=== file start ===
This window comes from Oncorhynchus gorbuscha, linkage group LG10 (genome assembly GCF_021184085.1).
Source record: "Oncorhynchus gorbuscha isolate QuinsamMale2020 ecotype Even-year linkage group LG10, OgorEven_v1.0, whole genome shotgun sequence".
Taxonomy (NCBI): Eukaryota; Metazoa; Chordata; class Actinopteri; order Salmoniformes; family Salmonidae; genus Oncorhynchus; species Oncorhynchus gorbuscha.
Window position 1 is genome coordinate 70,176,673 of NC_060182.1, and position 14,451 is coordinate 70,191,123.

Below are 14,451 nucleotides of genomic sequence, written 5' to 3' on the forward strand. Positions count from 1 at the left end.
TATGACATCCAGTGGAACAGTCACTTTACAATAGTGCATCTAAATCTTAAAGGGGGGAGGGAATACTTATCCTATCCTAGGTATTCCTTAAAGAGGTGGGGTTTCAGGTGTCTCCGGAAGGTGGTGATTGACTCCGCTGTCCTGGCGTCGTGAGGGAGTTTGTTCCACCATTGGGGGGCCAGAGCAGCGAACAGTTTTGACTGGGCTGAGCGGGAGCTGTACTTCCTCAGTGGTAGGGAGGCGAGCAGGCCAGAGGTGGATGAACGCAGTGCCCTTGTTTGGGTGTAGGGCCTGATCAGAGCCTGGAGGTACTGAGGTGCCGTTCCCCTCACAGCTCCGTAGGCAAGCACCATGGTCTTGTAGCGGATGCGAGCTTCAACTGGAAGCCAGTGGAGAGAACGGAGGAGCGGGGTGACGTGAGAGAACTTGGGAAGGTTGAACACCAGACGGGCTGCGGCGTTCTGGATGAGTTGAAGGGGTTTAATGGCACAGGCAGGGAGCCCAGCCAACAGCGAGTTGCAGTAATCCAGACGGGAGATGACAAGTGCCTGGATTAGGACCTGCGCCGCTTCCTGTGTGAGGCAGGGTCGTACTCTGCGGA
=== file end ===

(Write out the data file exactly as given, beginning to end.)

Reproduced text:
This window comes from Oncorhynchus gorbuscha, linkage group LG10 (genome assembly GCF_021184085.1).
Source record: "Oncorhynchus gorbuscha isolate QuinsamMale2020 ecotype Even-year linkage group LG10, OgorEven_v1.0, whole genome shotgun sequence".
Taxonomy (NCBI): Eukaryota; Metazoa; Chordata; class Actinopteri; order Salmoniformes; family Salmonidae; genus Oncorhynchus; species Oncorhynchus gorbuscha.
Window position 1 is genome coordinate 70,176,673 of NC_060182.1, and position 14,451 is coordinate 70,191,123.

Below are 14,451 nucleotides of genomic sequence, written 5' to 3' on the forward strand. Positions count from 1 at the left end.
TATGACATCCAGTGGAACAGTCACTTTACAATAGTGCATCTAAATCTTAAAGGGGGGAGGGAATACTTATCCTATCCTAGGTATTCCTTAAAGAGGTGGGGTTTCAGGTGTCTCCGGAAGGTGGTGATTGACTCCGCTGTCCTGGCGTCGTGAGGGAGTTTGTTCCACCATTGGGGGGCCAGAGCAGCGAACAGTTTTGACTGGGCTGAGCGGGAGCTGTACTTCCTCAGTGGTAGGGAGGCGAGCAGGCCAGAGGTGGATGAACGCAGTGCCCTTGTTTGGGTGTAGGGCCTGATCAGAGCCTGGAGGTACTGAGGTGCCGTTCCCCTCACAGCTCCGTAGGCAAGCACCATGGTCTTGTAGCGGATGCGAGCTTCAACTGGAAGCCAGTGGAGAGAACGGAGGAGCGGGGTGACGTGAGAGAACTTGGGAAGGTTGAACACCAGACGGGCTGCGGCGTTCTGGATGAGTTGAAGGGGTTTAATGGCACAGGCAGGGAGCCCAGCCAACAGCGAGTTGCAGTAATCCAGACGGGAGATGACAAGTGCCTGGATTAGGACCTGCGCCGCTTCCTGTGTGAGGCAGGGTCGTACTCTGCGGA